Kerri Uyeno '14

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Talking to Kerri Uyeno, it seems she’s exactly where she’s meant to be. But if you’d asked her less than a year ago, it’s unlikely even she could have predicted just how happy and confident she is today.

Kerri was hired as a bonding operator at Safran in Rochester and began work Jan. 4, less than three weeks after finishing her Advanced Composites Manufacturing certificate from Great Bay Community College, with paint operator and bonding and finishing concentrations. Safran is a manufacturer of state-of-the-art composite aerospace components found in aircraft all over the world. “Oh my God,” she said, “It’s just been an awesome start to the new year.”

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Ask her to reflect on her recent past, and she’ll tell you this: Waiting tables and bartending as a single mother, she didn’t feel she was building a “real promising foundation” for her or her children. She had a background in manufacturing, but not the right skills – or certifications – to advance. Now? “I know what I’m doing,” Uyeno said with her characteristic enthusiasm. “I’m the girl for that position- and I don’t need to be started at entry level.”

With the leg up provided by the certificate, Kerri now is building the foundation she felt was missing before her time at Great Bay. She specifically cited great pay, as well as full benefits that cover both her and her children as changes that have helped better the family’s lives.

Getting there wasn’t always easy, Kerri admitted, but Great Bay’s instructors were “awesome,” supporting her in myriad ways, including allowing her to get lab work in between classes so that she was able to complete a dual-concentration certificate. And now that she’s achieved her employment goal? “I absolutely love it,” Kerri said about her work. “I can’t even tell you how perfect this job is. I look forward to going in every day. I’m early - and I don’t think I’ve ever been early for anything in my life.”

According to Kerri, training at Great Bay’s Advanced Technology & Academic Center provided her with valuable technical experience. The Advanced Technology & Academic Center is an extension of Great Bay Community College with a focus on technical, composites manufacturing, and academic courses that serve New England job seekers and business owners. The Advanced Composites Manufacturing certificate program consists of two levels and can be completed in 6 months. The introductory level is designed to provide students with an overview of advanced composites manufacturing and to help them select an area of specialization based on interest, ability, and job outlook.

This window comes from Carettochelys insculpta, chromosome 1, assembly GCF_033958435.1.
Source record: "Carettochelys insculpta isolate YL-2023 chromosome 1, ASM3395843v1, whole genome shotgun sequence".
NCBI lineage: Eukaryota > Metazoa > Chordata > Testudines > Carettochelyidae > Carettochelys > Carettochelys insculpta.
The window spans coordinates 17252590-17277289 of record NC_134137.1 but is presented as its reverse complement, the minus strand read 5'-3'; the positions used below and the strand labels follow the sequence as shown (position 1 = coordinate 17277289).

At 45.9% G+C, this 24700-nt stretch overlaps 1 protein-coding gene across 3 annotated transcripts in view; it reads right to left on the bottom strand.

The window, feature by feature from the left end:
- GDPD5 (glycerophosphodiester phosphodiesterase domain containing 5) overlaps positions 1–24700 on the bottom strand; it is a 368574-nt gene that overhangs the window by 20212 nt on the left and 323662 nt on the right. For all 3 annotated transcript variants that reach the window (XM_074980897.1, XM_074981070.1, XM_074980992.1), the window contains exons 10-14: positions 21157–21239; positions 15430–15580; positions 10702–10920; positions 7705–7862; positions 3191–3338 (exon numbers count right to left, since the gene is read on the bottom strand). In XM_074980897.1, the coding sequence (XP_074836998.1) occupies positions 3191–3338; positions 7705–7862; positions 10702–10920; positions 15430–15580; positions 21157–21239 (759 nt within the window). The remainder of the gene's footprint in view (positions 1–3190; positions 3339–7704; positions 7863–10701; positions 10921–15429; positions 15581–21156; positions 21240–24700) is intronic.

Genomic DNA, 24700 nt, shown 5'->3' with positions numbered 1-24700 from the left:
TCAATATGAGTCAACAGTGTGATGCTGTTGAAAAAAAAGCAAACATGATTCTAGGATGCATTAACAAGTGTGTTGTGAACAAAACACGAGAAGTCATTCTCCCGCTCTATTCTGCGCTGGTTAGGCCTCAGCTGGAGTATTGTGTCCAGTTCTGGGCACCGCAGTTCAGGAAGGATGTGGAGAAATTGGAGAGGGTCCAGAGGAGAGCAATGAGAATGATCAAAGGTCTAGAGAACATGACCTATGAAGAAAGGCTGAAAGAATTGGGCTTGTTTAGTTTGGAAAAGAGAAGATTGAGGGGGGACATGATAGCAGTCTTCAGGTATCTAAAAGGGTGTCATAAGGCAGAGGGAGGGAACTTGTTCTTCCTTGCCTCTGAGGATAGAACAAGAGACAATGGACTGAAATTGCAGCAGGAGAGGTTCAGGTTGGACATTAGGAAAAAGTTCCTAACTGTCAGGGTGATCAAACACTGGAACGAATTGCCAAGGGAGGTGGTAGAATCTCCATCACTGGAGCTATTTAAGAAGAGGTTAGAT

“I definitely didn’t go in blind,” she said about her pre-employment knowledge of cutting-edge manufacturing techniques and terminology. “I was excited right off because I knew what the on-the-job trainers were talking about from the very start. Usually you don’t know what to expect -- what you’re really going to be doing. But, for example, in the bonding class at ATAC we learned about tools and precisely how to use them. It definitely gave us a jump start in the training because of the skills we learned and the equipment we used in the lab were exactly the same as what’s used at work. It seems to have made it a lot easier on the trainers, too.”

Kerri is quick to emphasize she’s still learning. But she knows the fundamentals of her job, she says. “I could jump right in and help,” during on-the-job training, she reported.  “We won’t be slowing our employer down like conventional training might. We can be more of an asset in a lot shorter an amount of time.” By “we,” Kerri means her fellow ATAC alumni. Several others from her class were also hired right out of the program.

“I wouldn’t be doing any of this without the school. I wouldn’t have ability to have this confidence and to be so satisfied,” Kerri said of her success. And she appreciates that she has moved into employment with her classmates, and still gets to see her instructors when they visit her new employer, which is quite often. Great Bay staff meets regularly with Safran to collaborate on curriculum development, articulation and more.

And if it wasn’t obvious, she is satisfied. The single mother says advanced manufacturing is a perfect career choice for females like herself. “With the growing lean manufacturing operations and technology,  it’s not like the old-fashioned picture in your mind. You’re not in the grit and grime. It’s clean manufacturing. You’re using your mind, not just your hands,” she said.  “As women, we’re always thinking of the next thing. There’s so many things going on in our lives and minds at any given moment, so it’s always like ‘what’s next,’” Kerri reflected. “It’s the same here. You have to think things through – and quickly. I’m just as challenged in my work as I am with life. The only difference is at work I get a sense of completion every day!”

Kerri said even the work itself is meaningful. “I feel like I’m a part of something, not just a robot on a line. My own personal techniques and talents are something that through the school I’ve sharpened — and they utilize that at Safran.” From admissions interview, to staying late to help her with her job search and application process, Kerri said she’s thankful for the Great Bay staff’s commitment to her success.

“Honestly,” she said, “Don’t be the person who says ‘what if, what if’…. Get up and go to the college. Ask questions, go for a tour — just do it.” She did, and neither she nor her children are looking back.

Original post: www.ampednh.com

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